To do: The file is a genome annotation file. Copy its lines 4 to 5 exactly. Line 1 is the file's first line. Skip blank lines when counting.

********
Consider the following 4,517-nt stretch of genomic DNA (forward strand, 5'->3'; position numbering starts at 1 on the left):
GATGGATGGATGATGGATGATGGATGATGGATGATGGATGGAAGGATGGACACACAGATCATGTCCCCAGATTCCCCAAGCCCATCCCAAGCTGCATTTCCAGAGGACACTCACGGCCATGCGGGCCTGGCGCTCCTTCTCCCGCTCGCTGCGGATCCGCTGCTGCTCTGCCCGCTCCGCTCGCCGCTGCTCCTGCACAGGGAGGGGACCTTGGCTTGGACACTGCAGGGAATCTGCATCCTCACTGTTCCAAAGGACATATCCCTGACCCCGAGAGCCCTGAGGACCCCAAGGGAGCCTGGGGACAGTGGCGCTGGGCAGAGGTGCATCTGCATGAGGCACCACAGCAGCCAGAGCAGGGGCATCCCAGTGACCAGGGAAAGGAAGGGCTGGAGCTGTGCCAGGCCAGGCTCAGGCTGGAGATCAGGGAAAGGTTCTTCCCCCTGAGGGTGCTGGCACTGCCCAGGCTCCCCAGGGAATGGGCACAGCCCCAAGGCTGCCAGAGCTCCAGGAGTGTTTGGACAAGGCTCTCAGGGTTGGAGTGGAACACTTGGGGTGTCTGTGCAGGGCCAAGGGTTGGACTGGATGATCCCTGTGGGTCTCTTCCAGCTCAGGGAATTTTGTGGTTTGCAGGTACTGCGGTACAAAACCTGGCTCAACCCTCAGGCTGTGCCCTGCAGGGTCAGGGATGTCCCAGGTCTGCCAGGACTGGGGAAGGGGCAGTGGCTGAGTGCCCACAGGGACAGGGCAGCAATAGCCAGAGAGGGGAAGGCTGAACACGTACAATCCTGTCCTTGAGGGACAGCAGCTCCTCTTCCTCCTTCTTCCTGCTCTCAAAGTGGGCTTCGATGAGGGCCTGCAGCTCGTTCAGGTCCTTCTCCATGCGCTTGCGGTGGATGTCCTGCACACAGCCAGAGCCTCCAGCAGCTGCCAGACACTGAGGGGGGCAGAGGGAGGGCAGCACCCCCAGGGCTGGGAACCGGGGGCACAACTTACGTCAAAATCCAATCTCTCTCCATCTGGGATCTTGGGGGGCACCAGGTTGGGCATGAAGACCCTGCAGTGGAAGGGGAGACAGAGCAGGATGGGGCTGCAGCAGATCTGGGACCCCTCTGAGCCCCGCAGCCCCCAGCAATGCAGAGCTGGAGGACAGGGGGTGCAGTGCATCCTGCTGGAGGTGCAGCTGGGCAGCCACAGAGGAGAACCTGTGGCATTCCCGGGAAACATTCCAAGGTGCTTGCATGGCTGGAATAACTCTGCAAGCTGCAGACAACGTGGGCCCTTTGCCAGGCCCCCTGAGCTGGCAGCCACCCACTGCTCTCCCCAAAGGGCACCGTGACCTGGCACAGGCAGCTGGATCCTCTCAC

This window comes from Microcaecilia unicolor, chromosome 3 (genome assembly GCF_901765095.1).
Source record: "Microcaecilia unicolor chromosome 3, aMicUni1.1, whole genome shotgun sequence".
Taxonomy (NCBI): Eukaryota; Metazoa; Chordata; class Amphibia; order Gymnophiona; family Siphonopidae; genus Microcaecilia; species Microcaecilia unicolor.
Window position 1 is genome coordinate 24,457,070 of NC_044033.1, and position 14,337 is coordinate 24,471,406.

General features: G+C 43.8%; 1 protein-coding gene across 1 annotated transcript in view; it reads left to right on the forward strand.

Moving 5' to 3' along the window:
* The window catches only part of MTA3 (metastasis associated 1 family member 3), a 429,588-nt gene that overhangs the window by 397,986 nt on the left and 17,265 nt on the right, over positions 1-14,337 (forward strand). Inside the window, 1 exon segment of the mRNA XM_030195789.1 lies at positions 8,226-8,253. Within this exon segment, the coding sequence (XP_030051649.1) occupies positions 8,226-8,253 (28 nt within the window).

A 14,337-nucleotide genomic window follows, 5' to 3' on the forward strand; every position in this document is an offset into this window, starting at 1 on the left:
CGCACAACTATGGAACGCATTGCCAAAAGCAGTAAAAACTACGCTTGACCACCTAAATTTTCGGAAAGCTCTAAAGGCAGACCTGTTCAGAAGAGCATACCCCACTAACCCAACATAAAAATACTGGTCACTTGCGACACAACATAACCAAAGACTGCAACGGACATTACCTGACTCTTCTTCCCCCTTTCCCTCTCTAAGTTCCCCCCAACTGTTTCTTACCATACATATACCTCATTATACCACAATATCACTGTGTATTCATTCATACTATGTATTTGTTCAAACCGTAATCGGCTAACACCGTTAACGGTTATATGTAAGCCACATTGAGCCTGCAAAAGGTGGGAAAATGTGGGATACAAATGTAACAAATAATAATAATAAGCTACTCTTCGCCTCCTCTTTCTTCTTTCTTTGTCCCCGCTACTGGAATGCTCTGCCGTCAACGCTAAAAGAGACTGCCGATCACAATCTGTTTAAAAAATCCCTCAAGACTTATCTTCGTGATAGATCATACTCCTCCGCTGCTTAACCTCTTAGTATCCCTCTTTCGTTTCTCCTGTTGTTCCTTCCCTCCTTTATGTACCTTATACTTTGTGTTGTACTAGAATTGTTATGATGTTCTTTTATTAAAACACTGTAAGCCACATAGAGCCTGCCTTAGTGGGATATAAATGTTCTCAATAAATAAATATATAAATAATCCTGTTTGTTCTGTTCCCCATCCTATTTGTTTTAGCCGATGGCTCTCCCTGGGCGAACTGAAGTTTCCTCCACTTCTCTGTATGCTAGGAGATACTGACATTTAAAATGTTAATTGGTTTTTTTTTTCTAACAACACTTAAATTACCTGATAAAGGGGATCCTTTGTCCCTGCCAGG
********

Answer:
Source record: "Microcaecilia unicolor chromosome 3, aMicUni1.1, whole genome shotgun sequence".
Taxonomy (NCBI): Eukaryota; Metazoa; Chordata; class Amphibia; order Gymnophiona; family Siphonopidae; genus Microcaecilia; species Microcaecilia unicolor.